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B-25 Mitchell & SBD-5 Dauntless - Chino

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B-25 Mitchell

Also see:
Mitch the Witch II - Palm Springs Air
Maid in the Shade - Centennial
Lazy Daisy Mae - Castle Air
B-25 Mitchell - American Aircraft


B-25 Mitchell
"Photo Fanny"

This B-25 Mitchell can often be seen flying at air shows, commemorating the Doolittle Raiders with mock bombing runs. B-25 "Photo Fanny" was also used in the movie Pearl Harbor which portrayed the raid. To boost moral as a 'strike back' against Japan after the bombing of B-25 nose art, Photo FannyPearl Harbor, the Doolittle Raid was carried out on April 18, 1942. The B-25 US Army mediumbombers took off from the aircraft carrier USS Hornet in a surprise bombing raid which attacked military and industrial targets in the Tokyo area.


The nose art on this B-25 is “Photo Fanny”. WWII era nose art was used as a way to personalize the aircraft and although it was not officially approved by the military, it was often allowed as a moral booster. The subject matter varied greatly, but a common subject was the pinup girl.

SBD Dauntless at Planes of Fame Air Museum

Also see:
Dauntless - Palm Springs Air
SBD - USS Hornet Aircraft carrier
SBD Dauntless - American Aircraft
SBD - USS Hornet Aircraft carrier
SBD - Naval Aviation Centennial


Douglas SBD-5 Dauntless Navy dive bomber

This particular aircraft was flown by Royal New Zealand Air Force and saw combat in the South Pacific during 1944. It is one of only a few SBD5's left that is in flying flying today. It has US markings and the number 39 on both sides. Its cockpit was used for scenes in the movie Midway. Showing in the photo to the right below, are the twin 30 caliber machine guns that would have been manned by the rear gunner.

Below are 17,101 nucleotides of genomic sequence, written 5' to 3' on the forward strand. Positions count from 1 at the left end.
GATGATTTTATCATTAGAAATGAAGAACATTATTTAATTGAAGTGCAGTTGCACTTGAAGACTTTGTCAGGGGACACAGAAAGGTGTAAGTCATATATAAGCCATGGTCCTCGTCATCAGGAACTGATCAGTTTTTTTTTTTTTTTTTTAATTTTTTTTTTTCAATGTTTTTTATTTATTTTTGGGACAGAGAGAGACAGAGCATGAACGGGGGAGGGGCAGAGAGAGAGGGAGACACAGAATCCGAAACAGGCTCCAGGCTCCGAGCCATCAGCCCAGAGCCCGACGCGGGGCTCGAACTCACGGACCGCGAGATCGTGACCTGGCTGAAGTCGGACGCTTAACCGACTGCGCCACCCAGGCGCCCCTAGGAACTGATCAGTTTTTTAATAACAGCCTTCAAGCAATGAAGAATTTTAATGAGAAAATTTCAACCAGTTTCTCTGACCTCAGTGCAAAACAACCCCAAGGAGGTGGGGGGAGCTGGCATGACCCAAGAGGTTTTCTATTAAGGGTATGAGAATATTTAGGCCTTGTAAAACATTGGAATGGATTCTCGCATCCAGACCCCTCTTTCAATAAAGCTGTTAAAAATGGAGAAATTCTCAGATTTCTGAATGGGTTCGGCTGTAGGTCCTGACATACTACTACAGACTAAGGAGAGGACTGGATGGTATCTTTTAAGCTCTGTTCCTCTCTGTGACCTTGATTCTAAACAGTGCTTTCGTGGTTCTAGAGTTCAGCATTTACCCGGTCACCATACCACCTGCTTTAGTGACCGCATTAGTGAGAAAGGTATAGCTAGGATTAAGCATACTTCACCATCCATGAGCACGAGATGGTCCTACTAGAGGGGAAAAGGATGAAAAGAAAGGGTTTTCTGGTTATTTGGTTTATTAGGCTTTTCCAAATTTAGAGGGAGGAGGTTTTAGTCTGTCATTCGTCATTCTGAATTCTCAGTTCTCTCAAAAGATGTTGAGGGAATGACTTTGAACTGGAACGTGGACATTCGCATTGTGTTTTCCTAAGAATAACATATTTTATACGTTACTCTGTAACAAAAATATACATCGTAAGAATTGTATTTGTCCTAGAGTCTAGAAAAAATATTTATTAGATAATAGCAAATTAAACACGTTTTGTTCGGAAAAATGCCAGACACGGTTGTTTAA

Machine guns on SBD Dauntless

The SBD Dauntless, with the popular nickname of 'Slow but Deadly', is probably best known for sinking all four of the Japanese aircraft carriers present at the Battle of Midway in 1942, which included the Akagi, Kaga, Soryu, and Hiryu. These aircraft carriers were four of the six carriers that were used by the Japanese in the attack on Pearl Harbor. With the sinking of all four of the carriers, there was no place for the airborne Japanese aircraft to land. Because of this, all of the Japanese aircraft involved in the initial attack of Midway were destroyed. The first three of the Japanese aircraft carriers had fuel and bombs on the fight deck when they were bombed, so a very high percentage of the Japanese air crews were killed. After the Battle of Midway, the Japanese Navy was so short on trained flyers that partially trained pilots had to be used.

~ Photos taken at Planes of Fame Air Museum - Chino, CA


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